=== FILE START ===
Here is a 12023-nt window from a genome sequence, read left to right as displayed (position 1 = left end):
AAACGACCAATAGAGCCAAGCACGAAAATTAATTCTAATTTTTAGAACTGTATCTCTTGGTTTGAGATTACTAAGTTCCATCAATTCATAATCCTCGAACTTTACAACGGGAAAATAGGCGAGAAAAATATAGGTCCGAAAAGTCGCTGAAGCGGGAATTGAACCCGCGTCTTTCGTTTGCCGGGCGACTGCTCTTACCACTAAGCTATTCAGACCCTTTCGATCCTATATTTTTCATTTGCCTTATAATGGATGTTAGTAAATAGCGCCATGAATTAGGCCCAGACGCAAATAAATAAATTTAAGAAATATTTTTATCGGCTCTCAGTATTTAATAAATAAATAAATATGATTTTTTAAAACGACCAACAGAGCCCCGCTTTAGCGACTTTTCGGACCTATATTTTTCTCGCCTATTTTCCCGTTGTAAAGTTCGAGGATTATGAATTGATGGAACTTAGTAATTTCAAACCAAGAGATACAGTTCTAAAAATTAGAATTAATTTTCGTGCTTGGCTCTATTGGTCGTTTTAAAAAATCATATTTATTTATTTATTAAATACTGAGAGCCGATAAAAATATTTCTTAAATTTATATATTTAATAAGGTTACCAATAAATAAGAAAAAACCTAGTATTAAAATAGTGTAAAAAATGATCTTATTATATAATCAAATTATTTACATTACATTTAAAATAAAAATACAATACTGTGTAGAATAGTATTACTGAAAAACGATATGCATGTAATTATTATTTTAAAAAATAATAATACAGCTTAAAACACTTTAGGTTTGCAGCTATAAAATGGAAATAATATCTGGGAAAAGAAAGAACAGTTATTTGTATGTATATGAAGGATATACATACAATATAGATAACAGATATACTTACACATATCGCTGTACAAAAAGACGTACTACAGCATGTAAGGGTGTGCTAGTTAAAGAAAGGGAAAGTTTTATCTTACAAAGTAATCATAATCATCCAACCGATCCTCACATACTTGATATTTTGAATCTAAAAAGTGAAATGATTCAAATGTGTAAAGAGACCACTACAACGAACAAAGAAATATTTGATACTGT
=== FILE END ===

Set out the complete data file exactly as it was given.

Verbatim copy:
Here is a 12023-nt window from a genome sequence, read left to right as displayed (position 1 = left end):
AAACGACCAATAGAGCCAAGCACGAAAATTAATTCTAATTTTTAGAACTGTATCTCTTGGTTTGAGATTACTAAGTTCCATCAATTCATAATCCTCGAACTTTACAACGGGAAAATAGGCGAGAAAAATATAGGTCCGAAAAGTCGCTGAAGCGGGAATTGAACCCGCGTCTTTCGTTTGCCGGGCGACTGCTCTTACCACTAAGCTATTCAGACCCTTTCGATCCTATATTTTTCATTTGCCTTATAATGGATGTTAGTAAATAGCGCCATGAATTAGGCCCAGACGCAAATAAATAAATTTAAGAAATATTTTTATCGGCTCTCAGTATTTAATAAATAAATAAATATGATTTTTTAAAACGACCAACAGAGCCCCGCTTTAGCGACTTTTCGGACCTATATTTTTCTCGCCTATTTTCCCGTTGTAAAGTTCGAGGATTATGAATTGATGGAACTTAGTAATTTCAAACCAAGAGATACAGTTCTAAAAATTAGAATTAATTTTCGTGCTTGGCTCTATTGGTCGTTTTAAAAAATCATATTTATTTATTTATTAAATACTGAGAGCCGATAAAAATATTTCTTAAATTTATATATTTAATAAGGTTACCAATAAATAAGAAAAAACCTAGTATTAAAATAGTGTAAAAAATGATCTTATTATATAATCAAATTATTTACATTACATTTAAAATAAAAATACAATACTGTGTAGAATAGTATTACTGAAAAACGATATGCATGTAATTATTATTTTAAAAAATAATAATACAGCTTAAAACACTTTAGGTTTGCAGCTATAAAATGGAAATAATATCTGGGAAAAGAAAGAACAGTTATTTGTATGTATATGAAGGATATACATACAATATAGATAACAGATATACTTACACATATCGCTGTACAAAAAGACGTACTACAGCATGTAAGGGTGTGCTAGTTAAAGAAAGGGAAAGTTTTATCTTACAAAGTAATCATAATCATCCAACCGATCCTCACATACTTGATATTTTGAATCTAAAAAGTGAAATGATTCAAATGTGTAAAGAGACCACTACAACGAACAAAGAAATATTTGATACTGT